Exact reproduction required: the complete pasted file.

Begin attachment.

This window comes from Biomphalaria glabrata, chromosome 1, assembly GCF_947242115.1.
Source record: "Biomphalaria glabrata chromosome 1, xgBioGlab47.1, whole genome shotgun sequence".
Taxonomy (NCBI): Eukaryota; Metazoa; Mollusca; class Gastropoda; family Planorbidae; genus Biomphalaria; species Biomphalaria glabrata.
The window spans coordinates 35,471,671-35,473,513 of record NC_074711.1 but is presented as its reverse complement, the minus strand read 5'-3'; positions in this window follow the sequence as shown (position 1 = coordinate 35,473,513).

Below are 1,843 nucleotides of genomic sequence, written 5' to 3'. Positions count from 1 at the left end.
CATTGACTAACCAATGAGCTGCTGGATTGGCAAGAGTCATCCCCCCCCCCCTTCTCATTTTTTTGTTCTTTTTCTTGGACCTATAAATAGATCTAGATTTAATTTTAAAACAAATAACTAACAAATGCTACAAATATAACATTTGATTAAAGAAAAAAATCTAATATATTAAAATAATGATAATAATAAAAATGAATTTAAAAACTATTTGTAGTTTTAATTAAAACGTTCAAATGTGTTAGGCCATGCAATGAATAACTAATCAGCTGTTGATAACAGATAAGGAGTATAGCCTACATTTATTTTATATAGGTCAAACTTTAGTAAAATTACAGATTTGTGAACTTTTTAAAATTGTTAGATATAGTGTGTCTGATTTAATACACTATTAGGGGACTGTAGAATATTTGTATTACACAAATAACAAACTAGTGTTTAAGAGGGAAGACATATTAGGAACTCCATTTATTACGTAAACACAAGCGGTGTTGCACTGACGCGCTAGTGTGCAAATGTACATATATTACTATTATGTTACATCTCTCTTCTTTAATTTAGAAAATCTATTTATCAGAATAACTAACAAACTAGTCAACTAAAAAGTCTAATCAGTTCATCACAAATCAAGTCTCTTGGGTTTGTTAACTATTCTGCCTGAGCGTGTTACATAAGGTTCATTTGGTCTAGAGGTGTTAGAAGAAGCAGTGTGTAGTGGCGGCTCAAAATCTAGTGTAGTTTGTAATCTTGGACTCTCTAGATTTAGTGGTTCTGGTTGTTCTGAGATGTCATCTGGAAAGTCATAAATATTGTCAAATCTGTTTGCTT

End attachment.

This window comes from Biomphalaria glabrata, chromosome 1, assembly GCF_947242115.1.
Source record: "Biomphalaria glabrata chromosome 1, xgBioGlab47.1, whole genome shotgun sequence".
Taxonomy (NCBI): Eukaryota; Metazoa; Mollusca; class Gastropoda; family Planorbidae; genus Biomphalaria; species Biomphalaria glabrata.
The window spans coordinates 35,471,671-35,473,513 of record NC_074711.1 but is presented as its reverse complement, the minus strand read 5'-3'; positions in this window follow the sequence as shown (position 1 = coordinate 35,473,513).

Below are 1,843 nucleotides of genomic sequence, written 5' to 3'. Positions count from 1 at the left end.
CATTGACTAACCAATGAGCTGCTGGATTGGCAAGAGTCATCCCCCCCCCCCTTCTCATTTTTTTGTTCTTTTTCTTGGACCTATAAATAGATCTAGATTTAATTTTAAAACAAATAACTAACAAATGCTACAAATATAACATTTGATTAAAGAAAAAAATCTAATATATTAAAATAATGATAATAATAAAAATGAATTTAAAAACTATTTGTAGTTTTAATTAAAACGTTCAAATGTGTTAGGCCATGCAATGAATAACTAATCAGCTGTTGATAACAGATAAGGAGTATAGCCTACATTTATTTTATATAGGTCAAACTTTAGTAAAATTACAGATTTGTGAACTTTTTAAAATTGTTAGATATAGTGTGTCTGATTTAATACACTATTAGGGGACTGTAGAATATTTGTATTACACAAATAACAAACTAGTGTTTAAGAGGGAAGACATATTAGGAACTCCATTTATTACGTAAACACAAGCGGTGTTGCACTGACGCGCTAGTGTGCAAATGTACATATATTACTATTATGTTACATCTCTCTTCTTTAATTTAGAAAATCTATTTATCAGAATAACTAACAAACTAGTCAACTAAAAAGTCTAATCAGTTCATCACAAATCAAGTCTCTTGGGTTTGTTAACTATTCTGCCTGAGCGTGTTACATAAGGTTCATTTGGTCTAGAGGTGTTAGAAGAAGCAGTGTGTAGTGGCGGCTCAAAATCTAGTGTAGTTTGTAATCTTGGACTCTCTAGATTTAGTGGTTCTGGTTGTTCTGAGATGTCATCTGGAAAGTCATAAATATTGTCAAATCTGTTTGCTT